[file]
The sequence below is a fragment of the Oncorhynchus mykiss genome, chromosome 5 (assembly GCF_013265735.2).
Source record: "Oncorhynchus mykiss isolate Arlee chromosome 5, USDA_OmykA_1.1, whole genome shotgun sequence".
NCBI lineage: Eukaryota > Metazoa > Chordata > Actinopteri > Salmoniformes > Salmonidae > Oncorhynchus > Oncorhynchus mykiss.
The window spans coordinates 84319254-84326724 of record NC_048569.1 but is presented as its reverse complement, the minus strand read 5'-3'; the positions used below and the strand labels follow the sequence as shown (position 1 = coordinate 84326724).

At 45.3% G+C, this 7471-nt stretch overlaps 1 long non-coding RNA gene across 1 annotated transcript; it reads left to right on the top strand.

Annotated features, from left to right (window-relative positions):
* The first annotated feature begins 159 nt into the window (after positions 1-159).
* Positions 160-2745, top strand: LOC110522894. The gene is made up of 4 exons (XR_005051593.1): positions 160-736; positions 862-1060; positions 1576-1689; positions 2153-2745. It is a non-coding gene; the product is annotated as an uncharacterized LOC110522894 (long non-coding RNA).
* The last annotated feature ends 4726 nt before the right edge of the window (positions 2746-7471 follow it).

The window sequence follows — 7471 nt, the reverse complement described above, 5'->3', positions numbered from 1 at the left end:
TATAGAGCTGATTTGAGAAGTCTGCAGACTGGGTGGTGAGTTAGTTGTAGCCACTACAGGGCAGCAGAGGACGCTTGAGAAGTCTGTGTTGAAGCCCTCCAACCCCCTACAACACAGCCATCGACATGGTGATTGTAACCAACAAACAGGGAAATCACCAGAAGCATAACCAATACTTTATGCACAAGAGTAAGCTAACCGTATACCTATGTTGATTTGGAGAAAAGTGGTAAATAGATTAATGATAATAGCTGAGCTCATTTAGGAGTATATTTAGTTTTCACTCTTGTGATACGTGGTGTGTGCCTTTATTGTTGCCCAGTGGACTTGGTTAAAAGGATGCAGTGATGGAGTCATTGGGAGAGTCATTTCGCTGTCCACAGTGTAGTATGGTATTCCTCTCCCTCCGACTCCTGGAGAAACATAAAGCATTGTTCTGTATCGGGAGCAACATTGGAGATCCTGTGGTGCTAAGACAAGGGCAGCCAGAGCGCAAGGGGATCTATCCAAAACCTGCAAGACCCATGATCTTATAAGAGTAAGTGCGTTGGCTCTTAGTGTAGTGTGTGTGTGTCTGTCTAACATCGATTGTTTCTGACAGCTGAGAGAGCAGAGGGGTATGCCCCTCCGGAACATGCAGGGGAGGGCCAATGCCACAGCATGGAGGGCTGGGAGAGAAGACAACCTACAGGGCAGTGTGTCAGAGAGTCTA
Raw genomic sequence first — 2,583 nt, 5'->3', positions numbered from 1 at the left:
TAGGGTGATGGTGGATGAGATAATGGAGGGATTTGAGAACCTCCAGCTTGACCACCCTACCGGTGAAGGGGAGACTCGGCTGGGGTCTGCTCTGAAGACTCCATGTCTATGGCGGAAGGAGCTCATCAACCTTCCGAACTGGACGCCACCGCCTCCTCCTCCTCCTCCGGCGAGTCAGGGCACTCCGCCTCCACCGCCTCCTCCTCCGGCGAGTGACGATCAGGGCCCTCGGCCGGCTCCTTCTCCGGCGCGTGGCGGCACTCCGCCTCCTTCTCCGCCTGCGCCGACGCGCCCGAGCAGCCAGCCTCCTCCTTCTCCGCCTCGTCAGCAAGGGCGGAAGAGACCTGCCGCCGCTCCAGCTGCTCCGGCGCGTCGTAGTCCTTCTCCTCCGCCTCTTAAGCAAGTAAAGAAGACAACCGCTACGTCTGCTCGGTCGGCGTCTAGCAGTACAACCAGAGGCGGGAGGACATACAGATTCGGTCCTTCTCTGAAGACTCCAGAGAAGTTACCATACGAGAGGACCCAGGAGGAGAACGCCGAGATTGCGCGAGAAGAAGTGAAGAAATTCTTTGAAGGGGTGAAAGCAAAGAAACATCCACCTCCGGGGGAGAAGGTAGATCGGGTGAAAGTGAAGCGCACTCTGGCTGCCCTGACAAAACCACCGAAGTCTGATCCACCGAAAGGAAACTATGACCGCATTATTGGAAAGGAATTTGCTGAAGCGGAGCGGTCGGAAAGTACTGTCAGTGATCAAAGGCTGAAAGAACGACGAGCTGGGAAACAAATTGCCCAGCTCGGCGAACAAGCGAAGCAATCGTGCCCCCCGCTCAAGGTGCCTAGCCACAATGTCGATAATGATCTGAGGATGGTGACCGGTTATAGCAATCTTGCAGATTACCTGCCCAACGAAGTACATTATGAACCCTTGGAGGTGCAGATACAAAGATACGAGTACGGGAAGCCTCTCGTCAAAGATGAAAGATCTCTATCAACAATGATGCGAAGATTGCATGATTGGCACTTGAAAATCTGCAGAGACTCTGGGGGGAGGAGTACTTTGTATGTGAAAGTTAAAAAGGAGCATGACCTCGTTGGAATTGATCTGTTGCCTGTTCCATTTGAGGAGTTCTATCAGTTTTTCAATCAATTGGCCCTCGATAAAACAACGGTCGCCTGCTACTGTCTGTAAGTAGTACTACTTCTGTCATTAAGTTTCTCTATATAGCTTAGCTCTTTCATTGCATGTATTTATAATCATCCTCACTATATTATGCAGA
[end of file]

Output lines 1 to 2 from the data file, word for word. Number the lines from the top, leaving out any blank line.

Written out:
The sequence below is a fragment of the Oncorhynchus mykiss genome, chromosome 5 (assembly GCF_013265735.2).
Source record: "Oncorhynchus mykiss isolate Arlee chromosome 5, USDA_OmykA_1.1, whole genome shotgun sequence".